Python 3: The Next Generation

Location: D133
Average rating: ***..
(3.44, 9 ratings)

Python is currently at a crossroads: Python 2 has taken it from a quiet word-of-mouth language to primetime, with many companies around the world using it and an ever-increasing global marketshare of the programming world. But now comes Python 3, the first version of the language that is not backwards compatible with previous releases.

What does this mean? Are all my Python programs going to break? Will I have to rewrite everything? How much time do I have? When is Python 2 going to be EOL’d? Is the language undergoing a complete rewrite and will I even recognize it? What are the changes between Python 2 and 3 anyway? Also, the next generation is already here, as Python 3 is over two years old now. What has been ported so far, and what is its current status? Are migration plans or transition tools available? If I want to start learning Python, should I do Python 2 or Python 3? Are all Python 2 books obsolete?

We will attempt to answer all of these questions and more. Join us!


  • Python 2 vs. Python 3
  • Introduction to Python 3
  • Backwards Compatibility
  • Generational Changes
  • Key Differences
  • Role of Remaining Python 2.x releases
  • Transition & Migration Plans & Tools
  • Futures
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wesley chun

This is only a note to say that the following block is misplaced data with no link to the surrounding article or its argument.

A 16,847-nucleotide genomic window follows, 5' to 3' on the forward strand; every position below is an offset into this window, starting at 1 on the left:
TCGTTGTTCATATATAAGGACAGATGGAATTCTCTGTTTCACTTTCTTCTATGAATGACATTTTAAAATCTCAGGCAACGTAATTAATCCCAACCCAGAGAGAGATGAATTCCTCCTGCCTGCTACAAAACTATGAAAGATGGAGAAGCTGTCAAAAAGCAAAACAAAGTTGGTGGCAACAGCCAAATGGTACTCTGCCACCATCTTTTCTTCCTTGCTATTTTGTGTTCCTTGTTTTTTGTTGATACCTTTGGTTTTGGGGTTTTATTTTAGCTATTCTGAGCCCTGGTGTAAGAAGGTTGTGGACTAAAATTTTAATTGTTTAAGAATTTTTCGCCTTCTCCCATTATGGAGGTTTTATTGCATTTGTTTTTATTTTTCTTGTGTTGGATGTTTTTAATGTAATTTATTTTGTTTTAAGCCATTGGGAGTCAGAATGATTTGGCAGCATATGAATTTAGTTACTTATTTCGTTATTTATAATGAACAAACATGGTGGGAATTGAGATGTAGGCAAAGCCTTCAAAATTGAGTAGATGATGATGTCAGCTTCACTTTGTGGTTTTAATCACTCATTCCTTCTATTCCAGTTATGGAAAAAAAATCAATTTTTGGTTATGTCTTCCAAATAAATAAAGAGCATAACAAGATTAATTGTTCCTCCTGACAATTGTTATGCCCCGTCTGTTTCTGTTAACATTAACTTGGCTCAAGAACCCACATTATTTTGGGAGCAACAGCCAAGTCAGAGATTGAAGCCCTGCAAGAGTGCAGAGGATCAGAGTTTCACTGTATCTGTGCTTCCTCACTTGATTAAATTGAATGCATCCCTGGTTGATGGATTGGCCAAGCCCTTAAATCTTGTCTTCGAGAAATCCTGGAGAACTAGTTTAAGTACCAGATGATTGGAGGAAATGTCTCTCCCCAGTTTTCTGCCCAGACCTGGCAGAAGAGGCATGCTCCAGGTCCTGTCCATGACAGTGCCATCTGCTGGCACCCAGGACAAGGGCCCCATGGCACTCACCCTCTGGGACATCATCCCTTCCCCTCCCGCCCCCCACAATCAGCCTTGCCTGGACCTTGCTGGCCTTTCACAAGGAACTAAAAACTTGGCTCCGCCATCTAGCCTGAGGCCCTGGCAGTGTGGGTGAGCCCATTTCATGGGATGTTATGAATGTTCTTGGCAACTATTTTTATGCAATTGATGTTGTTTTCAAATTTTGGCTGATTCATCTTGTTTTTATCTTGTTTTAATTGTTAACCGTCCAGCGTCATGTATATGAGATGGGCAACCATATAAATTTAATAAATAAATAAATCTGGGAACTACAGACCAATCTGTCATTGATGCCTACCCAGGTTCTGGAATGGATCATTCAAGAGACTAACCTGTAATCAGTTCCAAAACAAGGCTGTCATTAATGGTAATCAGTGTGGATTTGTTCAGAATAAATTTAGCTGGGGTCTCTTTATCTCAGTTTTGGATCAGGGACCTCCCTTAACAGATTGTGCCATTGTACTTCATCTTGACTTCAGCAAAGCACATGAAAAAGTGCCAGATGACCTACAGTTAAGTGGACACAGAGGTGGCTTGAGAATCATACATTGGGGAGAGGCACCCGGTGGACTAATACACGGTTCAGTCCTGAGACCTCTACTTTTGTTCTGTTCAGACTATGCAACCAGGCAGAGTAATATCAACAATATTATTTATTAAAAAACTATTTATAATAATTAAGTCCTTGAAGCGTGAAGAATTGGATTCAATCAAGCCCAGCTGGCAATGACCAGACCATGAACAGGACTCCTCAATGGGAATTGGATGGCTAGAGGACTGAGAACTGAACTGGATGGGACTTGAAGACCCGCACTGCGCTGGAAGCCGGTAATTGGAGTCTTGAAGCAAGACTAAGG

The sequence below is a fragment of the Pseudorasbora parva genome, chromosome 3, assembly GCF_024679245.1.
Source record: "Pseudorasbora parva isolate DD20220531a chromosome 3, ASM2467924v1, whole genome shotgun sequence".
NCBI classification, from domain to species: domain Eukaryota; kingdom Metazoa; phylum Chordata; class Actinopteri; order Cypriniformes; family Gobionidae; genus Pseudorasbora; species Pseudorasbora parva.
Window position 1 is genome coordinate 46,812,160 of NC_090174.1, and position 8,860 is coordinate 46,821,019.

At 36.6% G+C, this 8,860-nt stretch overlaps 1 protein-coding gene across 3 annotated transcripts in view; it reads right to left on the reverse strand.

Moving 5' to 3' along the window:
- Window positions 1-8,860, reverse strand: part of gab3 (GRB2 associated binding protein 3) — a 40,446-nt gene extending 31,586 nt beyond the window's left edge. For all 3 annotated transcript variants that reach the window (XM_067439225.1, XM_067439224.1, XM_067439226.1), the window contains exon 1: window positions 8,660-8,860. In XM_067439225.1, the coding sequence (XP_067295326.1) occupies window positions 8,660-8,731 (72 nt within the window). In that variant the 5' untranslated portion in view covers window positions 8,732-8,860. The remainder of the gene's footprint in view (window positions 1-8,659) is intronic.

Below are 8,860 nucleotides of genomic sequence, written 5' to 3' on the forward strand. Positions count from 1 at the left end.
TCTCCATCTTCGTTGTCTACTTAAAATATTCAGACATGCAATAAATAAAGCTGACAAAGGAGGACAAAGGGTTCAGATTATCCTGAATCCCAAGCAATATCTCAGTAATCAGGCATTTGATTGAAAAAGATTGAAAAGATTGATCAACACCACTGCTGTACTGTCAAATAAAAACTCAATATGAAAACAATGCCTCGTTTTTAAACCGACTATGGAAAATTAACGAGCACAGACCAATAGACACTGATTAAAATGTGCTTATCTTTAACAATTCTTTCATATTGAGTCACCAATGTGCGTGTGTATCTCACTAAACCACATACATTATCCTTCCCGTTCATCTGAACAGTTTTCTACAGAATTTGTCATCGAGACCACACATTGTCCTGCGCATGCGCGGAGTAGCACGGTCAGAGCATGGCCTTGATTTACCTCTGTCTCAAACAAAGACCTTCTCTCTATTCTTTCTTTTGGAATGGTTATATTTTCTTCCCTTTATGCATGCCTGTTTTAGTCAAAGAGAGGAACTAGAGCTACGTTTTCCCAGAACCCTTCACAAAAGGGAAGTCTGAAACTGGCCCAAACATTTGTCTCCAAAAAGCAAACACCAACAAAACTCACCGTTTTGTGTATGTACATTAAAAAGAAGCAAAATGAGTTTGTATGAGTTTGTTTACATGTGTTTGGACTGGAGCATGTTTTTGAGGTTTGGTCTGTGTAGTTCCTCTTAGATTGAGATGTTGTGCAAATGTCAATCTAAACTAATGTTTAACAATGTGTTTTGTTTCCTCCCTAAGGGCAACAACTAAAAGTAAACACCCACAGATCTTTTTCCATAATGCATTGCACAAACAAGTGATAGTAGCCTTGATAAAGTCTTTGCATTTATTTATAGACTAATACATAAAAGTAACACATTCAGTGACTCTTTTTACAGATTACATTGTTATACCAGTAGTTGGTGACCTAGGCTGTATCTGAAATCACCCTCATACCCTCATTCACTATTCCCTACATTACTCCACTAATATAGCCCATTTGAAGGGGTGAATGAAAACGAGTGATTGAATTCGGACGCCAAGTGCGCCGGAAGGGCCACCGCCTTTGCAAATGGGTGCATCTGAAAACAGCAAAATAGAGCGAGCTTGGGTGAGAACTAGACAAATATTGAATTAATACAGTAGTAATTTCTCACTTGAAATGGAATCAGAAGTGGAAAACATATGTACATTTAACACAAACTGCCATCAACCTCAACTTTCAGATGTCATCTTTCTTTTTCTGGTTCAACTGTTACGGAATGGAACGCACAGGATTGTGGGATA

+WESLEY CHUN, MSCS, is author of Prentice Hall’s bestselling “Core Python” series (, the “Python Fundamentals” companion videos, co-author of “Python Web Development with Django” (, and has written for Linux Journal, CNET, and InformIT. In addition to being a Developer Advocate at Google, he runs CyberWeb (, a consultancy specializing in Python training. Wesley has over 25 years of programming, teaching, and writing experience, including more than a decade of Python. Wesley has held engineering positions at Sun, Cisco/Ironport, HP, Rockwell, and while at Yahoo!, helped create Yahoo!Mail using Python. He has delivered courses at VMware, Hitachi, LBNL, UC Santa Barbara, UC Santa Cruz, Foothill College, and makes frequent appearances on the conference circuit. Wesley holds degrees in Computer Science, Mathematics, and Music from the University of California.

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Picture of Christopher Neugebauer
Christopher Neugebauer
07/27/2011 6:19am PDT

Content of the talk was good, but by the speaker’s own admission he was presenting 60 minutes worth of material in the allotted 40 minutes, and achieved this by talking VERY quickly for the amount of content. A removal of content would have been more appropriate, as it was difficult to follow along.